Houston, Texas Severe Weather: A cold front arrives on November 20, 2023
HOUSTON – The fall and winter severe weather season is underway across the Deep South and a strong cold front will bring the chance of strong storms to Southeast Texas this afternoon.
The greatest severe weather threat will be north and east of the Houston metro area, but anywhere could see a strong storm or two.
The Storm Prediction Center (SPC) has placed much of Southeast Texas under Level 1 out of 5 serious threats (5 is the worst).
However, Grimes, Walker, Polk, San Jacinto and northern Montgomery counties are at threat level two.
Overall, the greatest chance for severe weather will remain across Louisiana and Mississippi.
The main threats in any severe storms will be the potential for wind damage, a fast-moving tornado, and large hail.
The timing of any storms will be from late morning until 6pm before the worst of the weather moves to the east.
The greatest tornado threat is in eastern Texas, Louisiana and Mississippi, where there is a Level 3 severe weather threat. Long-term and violent tornadoes are possible in these locations.
On Tuesday, the weather will turn very windy and colder as a result of this cold front. Wind speeds could reach about 30 to 40 mph in some locations during the afternoon.
This storm system will continue to move eastward, making travel difficult and possible delays up and down the East Coast on Tuesday. Plan ahead if you are traveling by air on Tuesday.
What do SPC threat levels mean?
In terms of risk and severity, here you go Five risk categories And what each of them means, according to SPC:
- Marginal (dark green): This initial level means isolated severe thunderstorms are possible. Storms are likely to be limited in how long they last, the size of the area they cover, and how intense they are.
- Slight (yellow): A slight risk means isolated severe storms are possible, although they are likely to be short-lived and do not have widespread coverage over an area. While they may not be persistent, these storms can still produce isolated severe conditions.
- Enhancer (orange): Under strengthening conditions, several severe storms are possible. This level is characterized by more persistent and widespread storms, some of which may be severe.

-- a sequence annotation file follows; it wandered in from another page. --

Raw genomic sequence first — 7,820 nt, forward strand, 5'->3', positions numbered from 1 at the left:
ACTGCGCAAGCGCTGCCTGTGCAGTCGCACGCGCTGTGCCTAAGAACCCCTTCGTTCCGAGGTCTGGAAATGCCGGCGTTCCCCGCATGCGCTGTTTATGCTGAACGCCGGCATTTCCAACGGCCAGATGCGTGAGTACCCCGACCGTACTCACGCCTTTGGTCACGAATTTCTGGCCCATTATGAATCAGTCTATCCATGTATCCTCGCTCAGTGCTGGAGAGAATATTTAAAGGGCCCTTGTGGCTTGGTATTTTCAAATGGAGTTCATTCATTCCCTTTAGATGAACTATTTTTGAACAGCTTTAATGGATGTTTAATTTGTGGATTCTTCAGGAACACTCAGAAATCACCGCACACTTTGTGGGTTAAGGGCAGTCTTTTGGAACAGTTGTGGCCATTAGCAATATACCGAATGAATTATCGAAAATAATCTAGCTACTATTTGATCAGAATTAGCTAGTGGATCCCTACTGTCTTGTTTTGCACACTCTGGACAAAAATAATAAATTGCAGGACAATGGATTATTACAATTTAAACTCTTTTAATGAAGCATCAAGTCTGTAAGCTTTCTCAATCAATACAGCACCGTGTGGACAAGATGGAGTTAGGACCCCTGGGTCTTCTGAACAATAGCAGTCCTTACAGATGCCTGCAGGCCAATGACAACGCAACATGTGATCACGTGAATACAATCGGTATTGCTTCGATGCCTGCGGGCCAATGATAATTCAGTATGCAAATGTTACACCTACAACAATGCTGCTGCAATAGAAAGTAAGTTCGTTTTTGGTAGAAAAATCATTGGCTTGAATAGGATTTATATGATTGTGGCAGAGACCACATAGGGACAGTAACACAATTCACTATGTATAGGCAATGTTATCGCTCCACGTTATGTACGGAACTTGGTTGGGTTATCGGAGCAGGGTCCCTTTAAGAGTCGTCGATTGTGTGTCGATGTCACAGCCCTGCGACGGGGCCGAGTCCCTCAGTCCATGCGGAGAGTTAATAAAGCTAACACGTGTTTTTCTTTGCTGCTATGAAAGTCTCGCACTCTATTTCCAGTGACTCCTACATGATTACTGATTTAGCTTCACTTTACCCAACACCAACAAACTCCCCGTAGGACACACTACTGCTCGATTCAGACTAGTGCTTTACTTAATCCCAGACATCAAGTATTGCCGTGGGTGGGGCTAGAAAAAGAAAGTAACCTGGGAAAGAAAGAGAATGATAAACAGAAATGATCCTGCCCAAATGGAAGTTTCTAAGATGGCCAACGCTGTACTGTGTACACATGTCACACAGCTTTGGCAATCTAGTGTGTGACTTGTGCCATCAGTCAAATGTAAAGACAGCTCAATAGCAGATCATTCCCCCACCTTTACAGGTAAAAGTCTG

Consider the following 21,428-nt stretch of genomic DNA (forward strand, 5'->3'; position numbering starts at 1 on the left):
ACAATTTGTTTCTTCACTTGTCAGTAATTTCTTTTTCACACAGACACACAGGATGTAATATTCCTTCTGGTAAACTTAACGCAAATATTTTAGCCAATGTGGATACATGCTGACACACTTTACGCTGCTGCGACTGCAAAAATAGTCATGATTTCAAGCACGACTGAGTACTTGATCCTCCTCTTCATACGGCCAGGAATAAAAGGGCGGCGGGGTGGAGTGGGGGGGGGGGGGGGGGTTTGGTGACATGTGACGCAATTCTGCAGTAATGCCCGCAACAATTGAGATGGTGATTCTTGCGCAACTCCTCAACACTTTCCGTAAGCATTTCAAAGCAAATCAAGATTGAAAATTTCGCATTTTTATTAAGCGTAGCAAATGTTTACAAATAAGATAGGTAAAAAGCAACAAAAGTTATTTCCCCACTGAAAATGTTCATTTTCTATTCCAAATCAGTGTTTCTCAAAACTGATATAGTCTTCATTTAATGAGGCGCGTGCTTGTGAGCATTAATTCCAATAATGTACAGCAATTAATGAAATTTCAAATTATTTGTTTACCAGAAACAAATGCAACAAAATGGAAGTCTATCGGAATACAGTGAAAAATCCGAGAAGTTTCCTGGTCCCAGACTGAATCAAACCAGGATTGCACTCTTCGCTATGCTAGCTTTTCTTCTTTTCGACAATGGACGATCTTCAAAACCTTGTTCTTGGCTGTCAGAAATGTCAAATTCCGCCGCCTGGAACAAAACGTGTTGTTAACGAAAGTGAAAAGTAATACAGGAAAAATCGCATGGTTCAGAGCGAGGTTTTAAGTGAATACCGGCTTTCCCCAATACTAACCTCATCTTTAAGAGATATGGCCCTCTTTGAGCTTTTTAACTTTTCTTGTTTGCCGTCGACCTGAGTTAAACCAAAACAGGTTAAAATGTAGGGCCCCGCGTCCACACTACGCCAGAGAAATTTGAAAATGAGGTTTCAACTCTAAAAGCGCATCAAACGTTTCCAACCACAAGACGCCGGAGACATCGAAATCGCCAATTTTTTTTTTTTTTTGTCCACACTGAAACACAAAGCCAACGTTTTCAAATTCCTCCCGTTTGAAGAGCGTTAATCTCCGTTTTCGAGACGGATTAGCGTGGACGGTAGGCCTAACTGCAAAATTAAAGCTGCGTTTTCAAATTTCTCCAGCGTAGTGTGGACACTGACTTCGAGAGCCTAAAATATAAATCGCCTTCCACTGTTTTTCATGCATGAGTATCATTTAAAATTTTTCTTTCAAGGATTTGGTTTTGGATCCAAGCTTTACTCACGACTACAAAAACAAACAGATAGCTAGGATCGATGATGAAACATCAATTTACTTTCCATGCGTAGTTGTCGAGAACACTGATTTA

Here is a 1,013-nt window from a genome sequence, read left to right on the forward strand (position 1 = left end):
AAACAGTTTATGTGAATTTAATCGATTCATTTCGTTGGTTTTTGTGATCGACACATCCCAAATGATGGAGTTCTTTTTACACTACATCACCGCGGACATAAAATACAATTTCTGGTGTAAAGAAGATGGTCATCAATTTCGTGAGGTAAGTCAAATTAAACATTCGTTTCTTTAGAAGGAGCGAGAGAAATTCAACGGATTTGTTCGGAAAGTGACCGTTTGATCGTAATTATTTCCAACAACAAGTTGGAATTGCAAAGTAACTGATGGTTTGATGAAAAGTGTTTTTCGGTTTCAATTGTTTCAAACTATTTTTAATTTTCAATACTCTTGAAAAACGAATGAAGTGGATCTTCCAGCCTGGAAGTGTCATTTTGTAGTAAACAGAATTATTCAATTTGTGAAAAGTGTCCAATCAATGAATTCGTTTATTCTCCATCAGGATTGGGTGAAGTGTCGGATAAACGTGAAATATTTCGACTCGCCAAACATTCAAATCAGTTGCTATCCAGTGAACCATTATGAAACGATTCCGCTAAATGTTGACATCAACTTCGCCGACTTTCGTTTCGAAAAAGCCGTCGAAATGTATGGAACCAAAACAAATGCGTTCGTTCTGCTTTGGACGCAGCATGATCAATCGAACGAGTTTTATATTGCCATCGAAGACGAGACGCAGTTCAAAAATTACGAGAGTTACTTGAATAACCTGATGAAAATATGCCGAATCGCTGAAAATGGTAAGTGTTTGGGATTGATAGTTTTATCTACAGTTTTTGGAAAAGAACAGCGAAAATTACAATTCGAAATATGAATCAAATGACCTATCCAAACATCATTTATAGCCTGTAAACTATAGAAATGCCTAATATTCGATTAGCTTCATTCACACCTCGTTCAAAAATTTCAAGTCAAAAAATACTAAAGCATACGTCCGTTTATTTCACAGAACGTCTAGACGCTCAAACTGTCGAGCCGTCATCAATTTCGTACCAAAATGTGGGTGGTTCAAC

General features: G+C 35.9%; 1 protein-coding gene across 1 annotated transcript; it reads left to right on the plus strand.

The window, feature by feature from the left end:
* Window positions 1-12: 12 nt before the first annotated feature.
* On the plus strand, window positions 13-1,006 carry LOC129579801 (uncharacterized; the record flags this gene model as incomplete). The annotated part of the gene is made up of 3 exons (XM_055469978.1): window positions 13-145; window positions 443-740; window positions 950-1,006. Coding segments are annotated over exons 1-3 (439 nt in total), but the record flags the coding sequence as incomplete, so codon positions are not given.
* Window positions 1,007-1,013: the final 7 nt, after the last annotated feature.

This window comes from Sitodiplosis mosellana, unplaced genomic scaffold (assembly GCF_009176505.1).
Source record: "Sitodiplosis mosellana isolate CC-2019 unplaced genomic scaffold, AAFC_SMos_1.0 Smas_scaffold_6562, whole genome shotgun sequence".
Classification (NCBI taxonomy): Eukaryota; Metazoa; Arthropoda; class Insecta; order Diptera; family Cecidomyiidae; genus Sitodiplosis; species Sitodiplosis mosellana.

- Moderate (red): Jumping to a moderate risk level means severe storms are likely to occur on a larger scale, which may be long-lasting and intense.
- High (purple): An area where severe weather is expected to develop either from several intense, long-tracked tornadoes or from a long-lasting, derrico-producing thunderstorm complex that produces hurricane-force wind gusts and widespread damage. This risk is limited to cases where there is high confidence in widespread coverage of severe weather involving high-intensity events (i.e., violent hurricanes or extremely damaging convective wind events).
What defines severe weather?
The National Weather Service specifies a Severe thunderstorm Like any storm, it results in one or more of the following:
- To the hurricane.
- Damaging winds or speeds of 58 mph (50 knots) or more.
- Hail 1 inch in diameter or larger.
SPC is also defined Large severe thunderstorms Like any storm, it results in one or more of the following:
- The tornado deals damage of EF2 or greater.
- Wind speeds of 75 mph (65 knots) or more.
- Hail 2 inches in diameter or larger.
What is the São Paulo Consensus?
(Text from SPC website)
The Storm Prediction Center (SPC) is part of the National Weather Service (NWS) and the National Centers for Environmental Prediction (NCEP). Our mission is to provide accurate and timely forecasts and watches for severe thunderstorms and tornadoes over the contiguous United States. SPC also monitors hazardous winter weather and fire weather events and issues products specific to those hazards. We use the latest technologies and scientific methods available to achieve this goal.
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